Collateral in Microfinance.  Tyler Cowen in a blog post, notes that:

"It is a common myth that microfinance loans have no collateral.  I sooner worry that the process of collateralization is too thorough.  Remember that microfinance loans are made to small groups of five to ten people, typically neighbors.  If you don't pay up, your associate has to.  The reality is that the person left holding the bag -- who knows you well -- will come seize your TV set or in some cases the process is a bit less pleasant.  Part of the efficiency of microfinance is simply the separation of the lending and the "thug" functions.  Banks can lend to high-risk individual borrowers without themselves resorting to the illegal intimidation practices of the village moneylender.  The dynamics of cooperative behavior in the village are not always pretty but overall it works better than the moneylender; if nothing else the person seizing the collateral knows that next time around he or she may be the non-payer." 

posted June 22, 2008 at 5:30 p.m.

Indian Agriculture:  Problems and Potential.    The New York Times series on "The Food Chain" gives an overview of problems in Indian agriculture.  There is too much in this article for a summary to do it justice, but here are a few snippets:

"With the right technology and policies, India could help feed the world. Instead, it can barely feed itself....Experts blame the agriculture slowdown on a variety of factors....   [S]ince the 1980s, the government has not expanded irrigation and access to loans for farmers, or to advance agricultural research. Groundwater has been depleted at alarming rates.  The Peterson Institute for International Economics in Washington says changes in temperature and rain patterns could diminish India’s agricultural output by 30 percent by the 2080s. Family farms have shrunk in size and quantity, and a few years ago mounting debt began to drive some farmers to suicide. Now many find it more profitable to sell their land to developers of industrial buildings.  Among farmers who stay on their land, many are experimenting with growing high-value fruits and vegetables that prosperous Indians are craving, but there are few refrigerated trucks to transport their produce to modern supermarkets.   A long and inefficient supply chain means that the average farmer receives less than a fifth of the price the consumer pays, a World Bank study found, far less than farmers in, say, Thailand or the United States.  ...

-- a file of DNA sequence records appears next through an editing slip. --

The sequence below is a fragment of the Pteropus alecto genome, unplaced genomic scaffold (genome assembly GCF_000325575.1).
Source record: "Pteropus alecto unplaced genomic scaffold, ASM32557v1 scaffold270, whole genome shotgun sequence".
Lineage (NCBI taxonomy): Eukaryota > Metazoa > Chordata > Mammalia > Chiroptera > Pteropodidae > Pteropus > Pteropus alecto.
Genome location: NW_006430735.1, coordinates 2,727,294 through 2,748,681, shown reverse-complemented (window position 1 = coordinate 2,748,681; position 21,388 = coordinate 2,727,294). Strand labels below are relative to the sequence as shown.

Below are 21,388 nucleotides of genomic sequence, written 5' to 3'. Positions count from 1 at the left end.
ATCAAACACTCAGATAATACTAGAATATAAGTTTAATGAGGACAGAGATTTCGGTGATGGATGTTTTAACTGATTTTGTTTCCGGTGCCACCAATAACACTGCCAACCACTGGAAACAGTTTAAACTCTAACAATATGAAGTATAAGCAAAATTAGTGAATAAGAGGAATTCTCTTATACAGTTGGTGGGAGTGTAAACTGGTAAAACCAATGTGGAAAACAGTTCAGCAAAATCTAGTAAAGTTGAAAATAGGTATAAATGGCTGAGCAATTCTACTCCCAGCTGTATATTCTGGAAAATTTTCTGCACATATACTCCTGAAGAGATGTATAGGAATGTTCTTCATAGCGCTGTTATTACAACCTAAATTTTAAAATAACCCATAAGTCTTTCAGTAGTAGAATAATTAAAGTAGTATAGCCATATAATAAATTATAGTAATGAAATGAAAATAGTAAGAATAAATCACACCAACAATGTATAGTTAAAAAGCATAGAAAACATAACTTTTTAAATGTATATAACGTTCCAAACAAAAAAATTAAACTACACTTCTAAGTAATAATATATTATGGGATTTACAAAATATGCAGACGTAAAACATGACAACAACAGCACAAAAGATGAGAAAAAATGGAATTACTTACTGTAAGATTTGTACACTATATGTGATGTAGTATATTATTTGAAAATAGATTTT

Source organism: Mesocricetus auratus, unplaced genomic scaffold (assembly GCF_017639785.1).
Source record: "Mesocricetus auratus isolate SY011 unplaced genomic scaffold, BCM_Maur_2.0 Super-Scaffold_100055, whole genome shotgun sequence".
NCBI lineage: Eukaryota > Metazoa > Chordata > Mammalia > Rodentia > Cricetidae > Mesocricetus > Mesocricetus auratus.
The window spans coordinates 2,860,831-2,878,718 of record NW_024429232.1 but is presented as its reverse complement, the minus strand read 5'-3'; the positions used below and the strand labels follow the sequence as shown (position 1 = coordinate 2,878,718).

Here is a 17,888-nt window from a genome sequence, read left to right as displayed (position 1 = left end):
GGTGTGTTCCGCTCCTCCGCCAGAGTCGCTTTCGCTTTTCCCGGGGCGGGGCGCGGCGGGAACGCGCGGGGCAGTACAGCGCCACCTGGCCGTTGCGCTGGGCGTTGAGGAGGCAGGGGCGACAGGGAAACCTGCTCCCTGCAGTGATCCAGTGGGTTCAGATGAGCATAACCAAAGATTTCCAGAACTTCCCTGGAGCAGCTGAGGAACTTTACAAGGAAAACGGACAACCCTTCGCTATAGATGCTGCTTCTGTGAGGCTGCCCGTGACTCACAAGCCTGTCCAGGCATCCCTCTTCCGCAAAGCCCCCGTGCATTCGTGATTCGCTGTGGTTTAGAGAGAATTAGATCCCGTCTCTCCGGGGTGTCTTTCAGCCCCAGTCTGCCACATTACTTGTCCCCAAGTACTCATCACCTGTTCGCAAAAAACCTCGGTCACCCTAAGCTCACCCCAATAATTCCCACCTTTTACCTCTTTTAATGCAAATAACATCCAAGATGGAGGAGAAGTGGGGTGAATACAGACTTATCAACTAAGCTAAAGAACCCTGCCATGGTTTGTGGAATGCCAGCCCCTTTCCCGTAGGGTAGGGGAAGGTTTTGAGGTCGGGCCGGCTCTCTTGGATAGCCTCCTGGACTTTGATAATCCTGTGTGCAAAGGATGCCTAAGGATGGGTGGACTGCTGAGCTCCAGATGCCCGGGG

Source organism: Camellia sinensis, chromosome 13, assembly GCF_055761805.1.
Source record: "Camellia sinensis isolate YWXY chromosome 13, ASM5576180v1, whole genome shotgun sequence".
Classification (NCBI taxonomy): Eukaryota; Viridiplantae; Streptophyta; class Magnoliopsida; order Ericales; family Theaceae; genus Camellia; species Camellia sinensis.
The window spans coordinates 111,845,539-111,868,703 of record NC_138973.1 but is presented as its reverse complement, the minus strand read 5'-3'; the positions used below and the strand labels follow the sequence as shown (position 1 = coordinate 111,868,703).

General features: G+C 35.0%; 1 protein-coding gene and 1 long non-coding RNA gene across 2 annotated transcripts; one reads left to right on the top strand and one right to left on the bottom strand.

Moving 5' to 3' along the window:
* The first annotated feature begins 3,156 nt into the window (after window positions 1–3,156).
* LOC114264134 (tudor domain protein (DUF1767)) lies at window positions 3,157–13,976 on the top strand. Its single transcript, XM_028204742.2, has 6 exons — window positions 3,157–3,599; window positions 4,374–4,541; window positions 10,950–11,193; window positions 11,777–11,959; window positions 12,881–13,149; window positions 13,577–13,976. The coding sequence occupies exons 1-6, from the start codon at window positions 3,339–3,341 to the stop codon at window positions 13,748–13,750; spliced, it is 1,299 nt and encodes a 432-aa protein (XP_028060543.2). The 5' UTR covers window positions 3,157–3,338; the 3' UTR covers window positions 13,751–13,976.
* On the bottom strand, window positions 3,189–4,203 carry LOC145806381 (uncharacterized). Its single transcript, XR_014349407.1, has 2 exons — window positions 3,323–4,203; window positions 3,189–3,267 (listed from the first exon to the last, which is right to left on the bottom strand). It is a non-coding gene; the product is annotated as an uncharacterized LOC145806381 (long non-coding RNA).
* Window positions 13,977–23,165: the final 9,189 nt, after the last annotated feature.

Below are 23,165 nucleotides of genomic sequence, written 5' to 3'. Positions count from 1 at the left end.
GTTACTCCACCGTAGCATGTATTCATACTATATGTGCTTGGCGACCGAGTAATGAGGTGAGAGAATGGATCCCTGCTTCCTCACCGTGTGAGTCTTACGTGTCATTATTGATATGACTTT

This had been the Green Revolution’s other pillar — a fixed government price for grain. A farmer could sell his crop to a private trader, but for many small tillers, it was far easier to approach the nearest government granary, and accept their rate. For years, those prices remained miserably low, farmers and their advocates complained, and there was little incentive for farmers to invest in their crop. “For farmers,” said Mr. Swaminathan, the plant geneticist, “a remunerative price is the best fertilizer.” Mr. Swaminathan’s adage proved true this year. After two years of having to import wheat, the government offered farmers a substantially higher price for their grain: farmers not only planted slightly more wheat but also sold much more of their harvest to the state. As a result, by May, the country’s buffer stocks were at record levels.

How to address these challenges is a matter of debate. From one quarter comes pressure to introduce genetically modified crops with greater yields; from another come lawsuits to stop it. And from yet another come pleas to mount a greener Green Revolution."

The NYTimes article refers to this study from the Peterson Institute for International Economics on impacts of climate change on international agriculture,  to this study from the World Bank on horticulture in India  (why is everything so hard to find on the World Bank website?),  and to this paper by Alex Evans of Chatham House. 

posted June 22, 2008 at 8:30 a.m.